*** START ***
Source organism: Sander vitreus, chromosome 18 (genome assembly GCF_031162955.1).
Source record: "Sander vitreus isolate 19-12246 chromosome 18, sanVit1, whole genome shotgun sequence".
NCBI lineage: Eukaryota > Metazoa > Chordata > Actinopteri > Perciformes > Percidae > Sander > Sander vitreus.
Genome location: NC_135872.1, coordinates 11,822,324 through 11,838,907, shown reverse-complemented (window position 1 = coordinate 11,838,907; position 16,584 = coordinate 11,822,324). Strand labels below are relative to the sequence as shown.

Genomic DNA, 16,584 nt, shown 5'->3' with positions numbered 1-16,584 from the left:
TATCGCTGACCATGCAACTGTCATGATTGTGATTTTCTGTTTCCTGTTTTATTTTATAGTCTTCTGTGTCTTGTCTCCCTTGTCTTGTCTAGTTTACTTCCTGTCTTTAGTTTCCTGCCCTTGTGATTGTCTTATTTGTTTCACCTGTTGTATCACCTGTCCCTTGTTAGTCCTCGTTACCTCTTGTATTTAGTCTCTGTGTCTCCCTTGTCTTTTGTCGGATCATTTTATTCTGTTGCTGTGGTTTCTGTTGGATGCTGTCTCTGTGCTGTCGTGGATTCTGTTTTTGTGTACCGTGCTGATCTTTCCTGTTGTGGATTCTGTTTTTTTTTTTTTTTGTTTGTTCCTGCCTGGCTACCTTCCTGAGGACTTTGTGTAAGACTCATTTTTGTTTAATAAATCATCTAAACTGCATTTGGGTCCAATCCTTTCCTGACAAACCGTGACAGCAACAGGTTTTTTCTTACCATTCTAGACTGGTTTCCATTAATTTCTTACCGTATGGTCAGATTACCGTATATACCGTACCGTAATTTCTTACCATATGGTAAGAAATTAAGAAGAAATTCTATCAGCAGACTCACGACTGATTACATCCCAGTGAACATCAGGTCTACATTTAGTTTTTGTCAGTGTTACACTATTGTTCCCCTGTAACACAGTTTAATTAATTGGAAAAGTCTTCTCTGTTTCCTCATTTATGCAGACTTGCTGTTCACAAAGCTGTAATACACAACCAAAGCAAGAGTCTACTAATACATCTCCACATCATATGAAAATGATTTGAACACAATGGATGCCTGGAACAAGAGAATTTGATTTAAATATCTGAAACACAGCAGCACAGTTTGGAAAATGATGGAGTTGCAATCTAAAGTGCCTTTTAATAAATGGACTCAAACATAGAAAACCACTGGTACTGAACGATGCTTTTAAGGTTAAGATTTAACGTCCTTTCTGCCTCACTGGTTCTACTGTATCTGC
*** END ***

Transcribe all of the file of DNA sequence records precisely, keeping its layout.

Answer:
Source organism: Sander vitreus, chromosome 18 (genome assembly GCF_031162955.1).
Source record: "Sander vitreus isolate 19-12246 chromosome 18, sanVit1, whole genome shotgun sequence".
NCBI lineage: Eukaryota > Metazoa > Chordata > Actinopteri > Perciformes > Percidae > Sander > Sander vitreus.
Genome location: NC_135872.1, coordinates 11,822,324 through 11,838,907, shown reverse-complemented (window position 1 = coordinate 11,838,907; position 16,584 = coordinate 11,822,324). Strand labels below are relative to the sequence as shown.

Genomic DNA, 16,584 nt, shown 5'->3' with positions numbered 1-16,584 from the left:
TATCGCTGACCATGCAACTGTCATGATTGTGATTTTCTGTTTCCTGTTTTATTTTATAGTCTTCTGTGTCTTGTCTCCCTTGTCTTGTCTAGTTTACTTCCTGTCTTTAGTTTCCTGCCCTTGTGATTGTCTTATTTGTTTCACCTGTTGTATCACCTGTCCCTTGTTAGTCCTCGTTACCTCTTGTATTTAGTCTCTGTGTCTCCCTTGTCTTTTGTCGGATCATTTTATTCTGTTGCTGTGGTTTCTGTTGGATGCTGTCTCTGTGCTGTCGTGGATTCTGTTTTTGTGTACCGTGCTGATCTTTCCTGTTGTGGATTCTGTTTTTTTTTTTTTTTGTTTGTTCCTGCCTGGCTACCTTCCTGAGGACTTTGTGTAAGACTCATTTTTGTTTAATAAATCATCTAAACTGCATTTGGGTCCAATCCTTTCCTGACAAACCGTGACAGCAACAGGTTTTTTCTTACCATTCTAGACTGGTTTCCATTAATTTCTTACCGTATGGTCAGATTACCGTATATACCGTACCGTAATTTCTTACCATATGGTAAGAAATTAAGAAGAAATTCTATCAGCAGACTCACGACTGATTACATCCCAGTGAACATCAGGTCTACATTTAGTTTTTGTCAGTGTTACACTATTGTTCCCCTGTAACACAGTTTAATTAATTGGAAAAGTCTTCTCTGTTTCCTCATTTATGCAGACTTGCTGTTCACAAAGCTGTAATACACAACCAAAGCAAGAGTCTACTAATACATCTCCACATCATATGAAAATGATTTGAACACAATGGATGCCTGGAACAAGAGAATTTGATTTAAATATCTGAAACACAGCAGCACAGTTTGGAAAATGATGGAGTTGCAATCTAAAGTGCCTTTTAATAAATGGACTCAAACATAGAAAACCACTGGTACTGAACGATGCTTTTAAGGTTAAGATTTAACGTCCTTTCTGCCTCACTGGTTCTACTGTATCTGC